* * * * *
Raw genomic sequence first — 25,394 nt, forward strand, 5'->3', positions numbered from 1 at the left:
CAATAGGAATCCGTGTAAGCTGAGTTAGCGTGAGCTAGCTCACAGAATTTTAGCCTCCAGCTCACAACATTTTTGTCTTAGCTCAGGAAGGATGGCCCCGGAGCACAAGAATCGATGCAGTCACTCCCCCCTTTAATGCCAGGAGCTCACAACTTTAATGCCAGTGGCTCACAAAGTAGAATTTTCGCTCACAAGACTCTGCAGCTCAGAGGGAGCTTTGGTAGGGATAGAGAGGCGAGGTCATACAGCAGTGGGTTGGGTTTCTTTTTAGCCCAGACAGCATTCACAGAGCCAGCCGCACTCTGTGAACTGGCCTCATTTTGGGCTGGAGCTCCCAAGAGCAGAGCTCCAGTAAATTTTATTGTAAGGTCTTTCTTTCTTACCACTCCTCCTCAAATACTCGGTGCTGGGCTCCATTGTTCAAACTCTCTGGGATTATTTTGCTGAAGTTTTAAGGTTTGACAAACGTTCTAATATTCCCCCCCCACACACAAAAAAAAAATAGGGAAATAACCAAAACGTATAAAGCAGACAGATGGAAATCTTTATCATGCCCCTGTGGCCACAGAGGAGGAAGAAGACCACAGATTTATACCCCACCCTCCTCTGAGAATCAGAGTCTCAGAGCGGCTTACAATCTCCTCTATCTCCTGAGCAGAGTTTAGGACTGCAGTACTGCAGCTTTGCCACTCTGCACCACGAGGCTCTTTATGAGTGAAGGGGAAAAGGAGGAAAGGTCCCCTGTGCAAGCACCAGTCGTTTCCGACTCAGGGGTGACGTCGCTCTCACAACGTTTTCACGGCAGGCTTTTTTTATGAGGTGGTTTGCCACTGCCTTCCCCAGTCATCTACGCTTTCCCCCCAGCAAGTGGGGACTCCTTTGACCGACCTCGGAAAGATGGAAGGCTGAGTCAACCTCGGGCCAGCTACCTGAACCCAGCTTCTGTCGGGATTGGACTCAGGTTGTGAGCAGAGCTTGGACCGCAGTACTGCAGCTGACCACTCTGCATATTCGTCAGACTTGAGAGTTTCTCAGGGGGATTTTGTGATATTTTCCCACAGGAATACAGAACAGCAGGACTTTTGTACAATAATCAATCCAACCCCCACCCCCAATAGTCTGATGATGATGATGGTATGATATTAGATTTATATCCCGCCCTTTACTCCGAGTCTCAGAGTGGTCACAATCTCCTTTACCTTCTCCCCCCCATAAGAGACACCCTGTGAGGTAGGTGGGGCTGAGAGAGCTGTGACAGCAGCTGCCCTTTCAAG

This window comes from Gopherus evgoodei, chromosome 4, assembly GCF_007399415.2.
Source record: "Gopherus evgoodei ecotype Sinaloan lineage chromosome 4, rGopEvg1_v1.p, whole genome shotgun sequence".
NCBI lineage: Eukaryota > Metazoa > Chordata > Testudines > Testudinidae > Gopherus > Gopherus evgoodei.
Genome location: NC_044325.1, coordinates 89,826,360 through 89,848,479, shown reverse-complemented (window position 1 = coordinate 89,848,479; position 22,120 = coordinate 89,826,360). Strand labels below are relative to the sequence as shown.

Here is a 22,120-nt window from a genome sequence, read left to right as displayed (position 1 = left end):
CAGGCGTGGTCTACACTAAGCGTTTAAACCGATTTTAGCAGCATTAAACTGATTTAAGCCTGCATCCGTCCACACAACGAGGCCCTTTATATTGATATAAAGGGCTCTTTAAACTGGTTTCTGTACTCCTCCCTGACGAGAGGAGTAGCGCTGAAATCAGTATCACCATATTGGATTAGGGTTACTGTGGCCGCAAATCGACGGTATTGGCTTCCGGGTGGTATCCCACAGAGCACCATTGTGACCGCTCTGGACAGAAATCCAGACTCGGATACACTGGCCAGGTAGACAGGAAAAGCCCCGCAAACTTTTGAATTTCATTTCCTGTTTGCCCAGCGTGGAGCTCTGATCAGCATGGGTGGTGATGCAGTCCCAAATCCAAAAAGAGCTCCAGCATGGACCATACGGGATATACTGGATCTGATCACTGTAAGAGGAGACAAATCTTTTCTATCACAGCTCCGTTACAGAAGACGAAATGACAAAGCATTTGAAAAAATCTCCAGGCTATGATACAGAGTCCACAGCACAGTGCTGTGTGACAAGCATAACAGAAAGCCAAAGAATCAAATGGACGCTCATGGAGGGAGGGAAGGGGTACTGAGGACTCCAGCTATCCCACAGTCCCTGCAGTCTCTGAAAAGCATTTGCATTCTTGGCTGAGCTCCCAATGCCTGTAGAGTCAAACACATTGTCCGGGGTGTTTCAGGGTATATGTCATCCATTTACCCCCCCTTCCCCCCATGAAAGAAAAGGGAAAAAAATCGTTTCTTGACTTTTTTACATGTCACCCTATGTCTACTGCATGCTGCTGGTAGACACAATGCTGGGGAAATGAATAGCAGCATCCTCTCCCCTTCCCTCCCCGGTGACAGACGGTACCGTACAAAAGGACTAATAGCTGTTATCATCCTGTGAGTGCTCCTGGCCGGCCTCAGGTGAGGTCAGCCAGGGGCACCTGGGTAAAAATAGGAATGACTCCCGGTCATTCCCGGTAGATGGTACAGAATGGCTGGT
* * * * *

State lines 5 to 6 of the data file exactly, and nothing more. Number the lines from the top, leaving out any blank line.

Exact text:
NCBI lineage: Eukaryota > Metazoa > Chordata > Testudines > Testudinidae > Gopherus > Gopherus evgoodei.
Genome location: NC_044325.1, coordinates 89,826,360 through 89,848,479, shown reverse-complemented (window position 1 = coordinate 89,848,479; position 22,120 = coordinate 89,826,360). Strand labels below are relative to the sequence as shown.